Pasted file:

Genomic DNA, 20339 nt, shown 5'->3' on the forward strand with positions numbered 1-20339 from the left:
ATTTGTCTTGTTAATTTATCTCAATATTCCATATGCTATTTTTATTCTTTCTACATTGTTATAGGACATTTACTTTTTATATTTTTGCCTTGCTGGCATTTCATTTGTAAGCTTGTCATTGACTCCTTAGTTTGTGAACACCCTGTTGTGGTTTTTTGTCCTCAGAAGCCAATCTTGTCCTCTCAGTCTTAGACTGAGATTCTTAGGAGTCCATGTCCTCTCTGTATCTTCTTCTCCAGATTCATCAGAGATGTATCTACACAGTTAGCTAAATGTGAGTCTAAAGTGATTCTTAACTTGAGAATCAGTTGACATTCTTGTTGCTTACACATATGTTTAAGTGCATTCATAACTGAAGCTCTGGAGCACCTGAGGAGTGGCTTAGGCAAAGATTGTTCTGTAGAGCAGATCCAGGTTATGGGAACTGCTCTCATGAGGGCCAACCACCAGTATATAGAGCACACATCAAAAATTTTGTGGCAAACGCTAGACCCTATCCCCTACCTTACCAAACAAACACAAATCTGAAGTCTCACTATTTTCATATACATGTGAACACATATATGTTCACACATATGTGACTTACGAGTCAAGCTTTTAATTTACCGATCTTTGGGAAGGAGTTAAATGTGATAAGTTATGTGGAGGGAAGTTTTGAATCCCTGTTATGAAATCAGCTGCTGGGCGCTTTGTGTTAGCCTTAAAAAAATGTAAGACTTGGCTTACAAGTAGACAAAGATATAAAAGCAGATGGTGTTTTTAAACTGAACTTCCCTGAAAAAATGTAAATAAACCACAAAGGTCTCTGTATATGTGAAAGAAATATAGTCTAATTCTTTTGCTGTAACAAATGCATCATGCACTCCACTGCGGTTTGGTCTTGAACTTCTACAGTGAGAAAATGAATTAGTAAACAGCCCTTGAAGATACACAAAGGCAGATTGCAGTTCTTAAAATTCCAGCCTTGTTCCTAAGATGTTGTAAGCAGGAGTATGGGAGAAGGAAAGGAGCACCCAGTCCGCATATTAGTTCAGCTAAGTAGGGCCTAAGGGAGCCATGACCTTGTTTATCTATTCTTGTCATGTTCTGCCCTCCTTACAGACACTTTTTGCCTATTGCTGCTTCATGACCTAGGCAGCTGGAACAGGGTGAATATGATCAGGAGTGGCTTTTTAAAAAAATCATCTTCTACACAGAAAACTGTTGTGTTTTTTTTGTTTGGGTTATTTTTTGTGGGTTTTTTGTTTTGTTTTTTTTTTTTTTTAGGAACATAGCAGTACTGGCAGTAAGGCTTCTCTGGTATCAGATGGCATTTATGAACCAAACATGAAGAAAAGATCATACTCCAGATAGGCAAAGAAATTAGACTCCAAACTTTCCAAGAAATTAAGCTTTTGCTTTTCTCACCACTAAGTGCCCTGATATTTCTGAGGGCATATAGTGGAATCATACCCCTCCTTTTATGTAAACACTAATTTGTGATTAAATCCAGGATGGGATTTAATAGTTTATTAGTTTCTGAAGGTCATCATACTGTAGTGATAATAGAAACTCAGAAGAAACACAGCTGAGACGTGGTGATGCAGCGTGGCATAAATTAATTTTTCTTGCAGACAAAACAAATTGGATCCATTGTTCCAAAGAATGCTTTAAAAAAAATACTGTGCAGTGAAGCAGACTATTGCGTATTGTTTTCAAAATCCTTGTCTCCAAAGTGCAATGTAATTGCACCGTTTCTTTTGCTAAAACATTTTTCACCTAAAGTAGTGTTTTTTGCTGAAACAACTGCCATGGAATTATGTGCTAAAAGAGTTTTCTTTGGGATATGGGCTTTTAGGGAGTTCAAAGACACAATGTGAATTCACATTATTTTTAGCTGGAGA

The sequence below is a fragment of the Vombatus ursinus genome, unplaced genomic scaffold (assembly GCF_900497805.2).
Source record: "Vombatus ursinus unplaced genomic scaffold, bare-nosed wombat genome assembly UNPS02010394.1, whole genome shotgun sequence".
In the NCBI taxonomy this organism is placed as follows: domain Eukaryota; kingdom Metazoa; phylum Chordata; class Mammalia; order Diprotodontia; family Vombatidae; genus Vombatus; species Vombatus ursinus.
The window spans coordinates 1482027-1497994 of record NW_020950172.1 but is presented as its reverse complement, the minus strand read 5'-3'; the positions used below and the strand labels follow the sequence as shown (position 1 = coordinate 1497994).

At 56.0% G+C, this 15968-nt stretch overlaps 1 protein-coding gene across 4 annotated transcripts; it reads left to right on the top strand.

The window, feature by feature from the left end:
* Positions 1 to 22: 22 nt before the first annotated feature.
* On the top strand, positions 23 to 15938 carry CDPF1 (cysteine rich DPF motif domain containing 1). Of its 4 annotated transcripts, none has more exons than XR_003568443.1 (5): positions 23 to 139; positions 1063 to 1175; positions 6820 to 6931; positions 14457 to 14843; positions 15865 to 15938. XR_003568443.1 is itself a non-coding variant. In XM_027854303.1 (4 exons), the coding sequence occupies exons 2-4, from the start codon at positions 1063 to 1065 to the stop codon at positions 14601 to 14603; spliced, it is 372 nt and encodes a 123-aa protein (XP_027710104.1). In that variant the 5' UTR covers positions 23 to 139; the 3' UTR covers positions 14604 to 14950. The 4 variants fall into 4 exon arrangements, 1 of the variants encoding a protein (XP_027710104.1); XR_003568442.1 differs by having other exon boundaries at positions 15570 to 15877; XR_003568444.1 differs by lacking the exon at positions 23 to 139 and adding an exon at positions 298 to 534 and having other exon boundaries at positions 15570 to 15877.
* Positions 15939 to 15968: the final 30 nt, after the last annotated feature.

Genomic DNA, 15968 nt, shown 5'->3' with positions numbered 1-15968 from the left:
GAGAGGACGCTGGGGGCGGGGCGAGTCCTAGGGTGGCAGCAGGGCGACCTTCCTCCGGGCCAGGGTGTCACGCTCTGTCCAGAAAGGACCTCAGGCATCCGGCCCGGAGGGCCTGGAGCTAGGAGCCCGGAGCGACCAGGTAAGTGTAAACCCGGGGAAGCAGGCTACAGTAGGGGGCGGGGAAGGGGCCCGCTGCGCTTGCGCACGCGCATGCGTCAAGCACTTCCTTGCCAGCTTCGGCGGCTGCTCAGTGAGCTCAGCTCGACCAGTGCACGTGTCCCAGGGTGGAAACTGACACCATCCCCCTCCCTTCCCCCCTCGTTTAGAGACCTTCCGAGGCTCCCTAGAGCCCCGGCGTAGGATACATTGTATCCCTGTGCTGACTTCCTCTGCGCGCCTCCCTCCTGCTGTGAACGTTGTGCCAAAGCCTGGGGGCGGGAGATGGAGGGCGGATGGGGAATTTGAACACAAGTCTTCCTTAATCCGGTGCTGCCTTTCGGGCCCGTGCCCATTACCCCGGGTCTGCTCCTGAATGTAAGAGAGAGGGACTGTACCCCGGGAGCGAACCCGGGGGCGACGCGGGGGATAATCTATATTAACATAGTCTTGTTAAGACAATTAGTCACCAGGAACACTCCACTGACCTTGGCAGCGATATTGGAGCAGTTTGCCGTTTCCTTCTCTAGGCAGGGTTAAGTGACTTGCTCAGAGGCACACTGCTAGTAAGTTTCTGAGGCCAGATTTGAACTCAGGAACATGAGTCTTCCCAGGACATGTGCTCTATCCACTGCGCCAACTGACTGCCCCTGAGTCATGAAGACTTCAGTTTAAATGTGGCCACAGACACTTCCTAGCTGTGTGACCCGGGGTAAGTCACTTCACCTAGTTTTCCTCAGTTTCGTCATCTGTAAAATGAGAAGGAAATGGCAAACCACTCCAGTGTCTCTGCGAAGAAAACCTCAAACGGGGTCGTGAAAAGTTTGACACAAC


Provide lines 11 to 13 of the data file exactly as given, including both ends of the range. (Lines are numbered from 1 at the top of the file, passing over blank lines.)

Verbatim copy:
* Positions 15939 to 15968: the final 30 nt, after the last annotated feature.

Genomic DNA, 15968 nt, shown 5'->3' with positions numbered 1-15968 from the left:
GAGAGGACGCTGGGGGCGGGGCGAGTCCTAGGGTGGCAGCAGGGCGACCTTCCTCCGGGCCAGGGTGTCACGCTCTGTCCAGAAAGGACCTCAGGCATCCGGCCCGGAGGGCCTGGAGCTAGGAGCCCGGAGCGACCAGGTAAGTGTAAACCCGGGGAAGCAGGCTACAGTAGGGGGCGGGGAAGGGGCCCGCTGCGCTTGCGCACGCGCATGCGTCAAGCACTTCCTTGCCAGCTTCGGCGGCTGCTCAGTGAGCTCAGCTCGACCAGTGCACGTGTCCCAGGGTGGAAACTGACACCATCCCCCTCCCTTCCCCCCTCGTTTAGAGACCTTCCGAGGCTCCCTAGAGCCCCGGCGTAGGATACATTGTATCCCTGTGCTGACTTCCTCTGCGCGCCTCCCTCCTGCTGTGAACGTTGTGCCAAAGCCTGGGGGCGGGAGATGGAGGGCGGATGGGGAATTTGAACACAAGTCTTCCTTAATCCGGTGCTGCCTTTCGGGCCCGTGCCCATTACCCCGGGTCTGCTCCTGAATGTAAGAGAGAGGGACTGTACCCCGGGAGCGAACCCGGGGGCGACGCGGGGGATAATCTATATTAACATAGTCTTGTTAAGACAATTAGTCACCAGGAACACTCCACTGACCTTGGCAGCGATATTGGAGCAGTTTGCCGTTTCCTTCTCTAGGCAGGGTTAAGTGACTTGCTCAGAGGCACACTGCTAGTAAGTTTCTGAGGCCAGATTTGAACTCAGGAACATGAGTCTTCCCAGGACATGTGCTCTATCCACTGCGCCAACTGACTGCCCCTGAGTCATGAAGACTTCAGTTTAAATGTGGCCACAGACACTTCCTAGCTGTGTGACCCGGGGTAAGTCACTTCACCTAGTTTTCCTCAGTTTCGTCATCTGTAAAATGAGAAGGAAATGGCAAACCACTCCAGTGTCTCTGCGAAGAAAACCTCAAACGGGGTCGTGAAAAGTTTGACACAAC